I believe that the NSA was justified in limiting the strength of the Data Encryption Standard (DES) so that they would be able to decipher any message that was sent using Lucipher. Lucipher was a complicated encryption system that relied on a keyword made up of numbers. The number of possible keys and the length of time it takes to crack the cipher text are positively correlated. Therefore, when the NSA limited the number to 100,000,000,000,000,000 keys, they made it so “…no civilian organization had a computer powerful enough to check every possible key within a reasonable amount of time” (250). It only makes sense that the leading security agency of a country should be able to decipher any message sent or received along its territory. This is for the good of the country and provides protection from possible attacks or illegal operations.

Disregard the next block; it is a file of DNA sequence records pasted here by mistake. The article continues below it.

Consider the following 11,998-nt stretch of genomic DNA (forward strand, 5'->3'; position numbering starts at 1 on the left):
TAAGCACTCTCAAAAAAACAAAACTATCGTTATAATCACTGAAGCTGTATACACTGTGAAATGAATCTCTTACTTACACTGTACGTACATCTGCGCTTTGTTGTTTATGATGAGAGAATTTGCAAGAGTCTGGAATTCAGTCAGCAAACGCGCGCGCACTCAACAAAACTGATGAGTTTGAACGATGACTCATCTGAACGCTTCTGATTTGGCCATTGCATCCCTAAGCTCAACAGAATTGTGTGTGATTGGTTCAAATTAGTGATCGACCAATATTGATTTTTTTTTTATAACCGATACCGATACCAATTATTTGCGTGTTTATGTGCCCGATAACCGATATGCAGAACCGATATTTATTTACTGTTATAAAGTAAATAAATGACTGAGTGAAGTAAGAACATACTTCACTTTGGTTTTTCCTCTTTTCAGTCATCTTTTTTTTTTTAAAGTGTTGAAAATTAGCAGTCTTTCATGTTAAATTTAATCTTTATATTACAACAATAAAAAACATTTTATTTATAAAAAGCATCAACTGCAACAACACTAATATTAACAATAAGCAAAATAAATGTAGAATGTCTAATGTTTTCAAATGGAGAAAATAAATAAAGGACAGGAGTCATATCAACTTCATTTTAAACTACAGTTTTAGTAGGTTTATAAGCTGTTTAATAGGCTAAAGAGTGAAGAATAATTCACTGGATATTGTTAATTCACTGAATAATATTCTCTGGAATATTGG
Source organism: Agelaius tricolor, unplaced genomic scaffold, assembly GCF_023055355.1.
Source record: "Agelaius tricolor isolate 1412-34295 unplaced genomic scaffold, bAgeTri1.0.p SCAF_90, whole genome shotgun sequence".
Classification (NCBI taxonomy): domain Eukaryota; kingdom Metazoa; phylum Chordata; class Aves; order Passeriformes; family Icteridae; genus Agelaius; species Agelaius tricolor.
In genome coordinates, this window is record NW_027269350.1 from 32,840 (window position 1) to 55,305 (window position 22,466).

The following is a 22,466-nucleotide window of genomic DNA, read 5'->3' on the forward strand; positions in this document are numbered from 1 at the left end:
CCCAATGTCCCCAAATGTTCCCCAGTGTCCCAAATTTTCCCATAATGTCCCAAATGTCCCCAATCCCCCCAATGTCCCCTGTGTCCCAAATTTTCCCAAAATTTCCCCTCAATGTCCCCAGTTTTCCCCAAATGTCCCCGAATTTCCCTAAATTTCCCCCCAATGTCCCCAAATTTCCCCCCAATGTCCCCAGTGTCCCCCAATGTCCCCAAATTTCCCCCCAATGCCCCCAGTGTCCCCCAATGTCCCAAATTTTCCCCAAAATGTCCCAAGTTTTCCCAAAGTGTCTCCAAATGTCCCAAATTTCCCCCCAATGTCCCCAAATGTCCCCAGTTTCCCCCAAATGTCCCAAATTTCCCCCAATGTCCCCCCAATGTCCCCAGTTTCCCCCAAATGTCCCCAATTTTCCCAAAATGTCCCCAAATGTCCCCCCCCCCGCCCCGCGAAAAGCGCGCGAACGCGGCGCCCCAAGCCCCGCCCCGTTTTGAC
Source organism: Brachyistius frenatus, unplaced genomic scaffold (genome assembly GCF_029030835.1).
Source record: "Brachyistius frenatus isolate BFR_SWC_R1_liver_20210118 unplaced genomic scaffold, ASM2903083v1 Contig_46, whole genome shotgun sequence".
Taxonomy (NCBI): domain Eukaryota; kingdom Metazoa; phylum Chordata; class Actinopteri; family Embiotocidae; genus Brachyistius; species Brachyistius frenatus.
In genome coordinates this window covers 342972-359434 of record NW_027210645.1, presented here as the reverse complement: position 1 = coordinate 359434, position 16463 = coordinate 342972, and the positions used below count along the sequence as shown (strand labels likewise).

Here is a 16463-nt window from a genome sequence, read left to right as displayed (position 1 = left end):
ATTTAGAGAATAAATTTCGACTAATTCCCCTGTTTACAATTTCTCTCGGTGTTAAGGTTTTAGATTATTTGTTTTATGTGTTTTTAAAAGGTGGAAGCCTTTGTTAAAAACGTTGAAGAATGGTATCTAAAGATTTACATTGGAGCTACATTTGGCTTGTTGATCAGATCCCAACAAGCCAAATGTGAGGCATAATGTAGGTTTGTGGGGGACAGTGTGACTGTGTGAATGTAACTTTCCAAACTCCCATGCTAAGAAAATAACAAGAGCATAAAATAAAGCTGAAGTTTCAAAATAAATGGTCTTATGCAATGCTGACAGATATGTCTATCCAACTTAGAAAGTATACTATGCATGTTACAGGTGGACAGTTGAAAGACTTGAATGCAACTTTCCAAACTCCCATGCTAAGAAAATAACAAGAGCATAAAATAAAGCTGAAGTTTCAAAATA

I think that as long as a secure standard is in use, there should be someone overlooking this, even though I am not in favor of the “Big Brother” type of government at all. Some may argue that this limit the NSA implemented also limits the advancements that can happen in cryptography, but the present advances in cryptography are all the proof needed against this.
Simon Singh, The Code Book